Pharmacological profiling of G protein-coupled receptors using Saccharomyces cerevisiae
thesisposted on 06.03.2017, 05:44 by Stewart, Gregory David
In order to distinguish essays and pre-prints from academic theses, we have a separate category. These are often much longer text based documents than a paper.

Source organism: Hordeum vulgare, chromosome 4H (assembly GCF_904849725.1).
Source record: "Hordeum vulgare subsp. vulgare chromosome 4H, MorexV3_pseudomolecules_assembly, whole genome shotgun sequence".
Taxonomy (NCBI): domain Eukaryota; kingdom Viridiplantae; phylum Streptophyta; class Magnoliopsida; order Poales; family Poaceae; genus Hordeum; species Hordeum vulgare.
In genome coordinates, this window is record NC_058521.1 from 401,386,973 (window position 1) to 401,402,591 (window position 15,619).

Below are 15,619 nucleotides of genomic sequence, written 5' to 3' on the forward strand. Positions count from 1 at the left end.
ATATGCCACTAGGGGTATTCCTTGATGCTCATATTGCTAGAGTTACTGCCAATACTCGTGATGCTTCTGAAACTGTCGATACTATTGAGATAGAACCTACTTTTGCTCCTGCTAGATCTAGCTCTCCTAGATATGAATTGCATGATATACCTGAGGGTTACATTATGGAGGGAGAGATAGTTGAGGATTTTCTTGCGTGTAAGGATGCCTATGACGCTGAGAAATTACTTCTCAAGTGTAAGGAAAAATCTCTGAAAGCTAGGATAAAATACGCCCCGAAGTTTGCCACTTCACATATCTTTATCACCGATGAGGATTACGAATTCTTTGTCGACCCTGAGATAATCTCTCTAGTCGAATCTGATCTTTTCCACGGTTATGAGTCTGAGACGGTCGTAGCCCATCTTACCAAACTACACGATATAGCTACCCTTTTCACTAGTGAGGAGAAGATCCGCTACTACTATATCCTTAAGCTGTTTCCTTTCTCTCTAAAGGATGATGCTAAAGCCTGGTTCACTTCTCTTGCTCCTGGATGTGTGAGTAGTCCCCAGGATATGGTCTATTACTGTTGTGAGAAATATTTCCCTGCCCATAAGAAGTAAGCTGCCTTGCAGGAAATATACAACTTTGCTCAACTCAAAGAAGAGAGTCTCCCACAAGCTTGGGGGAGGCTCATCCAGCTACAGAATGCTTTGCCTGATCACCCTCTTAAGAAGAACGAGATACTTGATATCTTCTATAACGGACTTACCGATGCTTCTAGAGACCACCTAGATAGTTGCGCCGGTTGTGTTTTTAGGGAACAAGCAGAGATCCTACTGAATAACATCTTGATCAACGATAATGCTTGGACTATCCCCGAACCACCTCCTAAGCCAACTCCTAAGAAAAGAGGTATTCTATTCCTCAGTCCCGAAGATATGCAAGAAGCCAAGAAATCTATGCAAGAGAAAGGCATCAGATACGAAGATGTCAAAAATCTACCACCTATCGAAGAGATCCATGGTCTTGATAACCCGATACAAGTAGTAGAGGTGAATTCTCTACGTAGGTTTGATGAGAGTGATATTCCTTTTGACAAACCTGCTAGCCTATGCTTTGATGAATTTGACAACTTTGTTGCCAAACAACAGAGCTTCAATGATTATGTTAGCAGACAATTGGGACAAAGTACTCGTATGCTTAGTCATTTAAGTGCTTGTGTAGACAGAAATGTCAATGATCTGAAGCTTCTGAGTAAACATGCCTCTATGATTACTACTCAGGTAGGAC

It is commonly accepted that the nature of drug efficacy is not a linear concept, but rather a multi-dimensional signalling event. This gives rise to the potential for ligands to be functionally selective, which is preferential activation of a set of signalling cascades at the exclusion of others. This idea poses certain problems and provides new approaches for drug discovery programs with regard to choice of assay format and generation of pathway-selective compounds, respectively. In light of this, the majority of drug discovery programs that search for functionally selective ligands, combat this issue by using multiple endpoint assays, which vary depending on the targeted pathway. However, this approach is sometimes difficult to interpret for a number of reasons, such as the fact that many pathways are mediated by more than one upstream effector, the experimental conditions may vary between assay formats, for example, buffer composition and kinetics of activation. Moreover, using many functional endpoints is often expensive and inefficient. In this vein, this thesis discusses the development of a novel approach to screening for functional selective ligands, using a Saccharomyces cerevisiae expression system, which has been hitherto overlooked for this purpose. The ability of this system to detect functional selectivity of ligands within a Gα protein family (Gαi/o), and across multiple Gα proteins (Gαq, Gαi1/2, Gα12), was assessed. There was evidence that both orthosteric and allosteric ligands that bind M3 muscarinic acetylcholine receptors display functional selectivity, which was predicted using the yeast system; whilst the capability of the yeast system to predict selectivity between Gαi/o subunits was comparatively reduced. In addition, the capacity of the yeast system to predict ligand parameters such as affinity and efficacy was also investigated. It was found that from data obtained in yeast, accurate affinity estimates could be generated. Furthermore, a potential use for yeast in estimating conformation-specific affinity values for agonists was revealed. Taken together, the evidence in this thesis suggests that the yeast signalling assays is a valuable and tractable platform for detecting pharmacological characteristics of existing and novel ligands.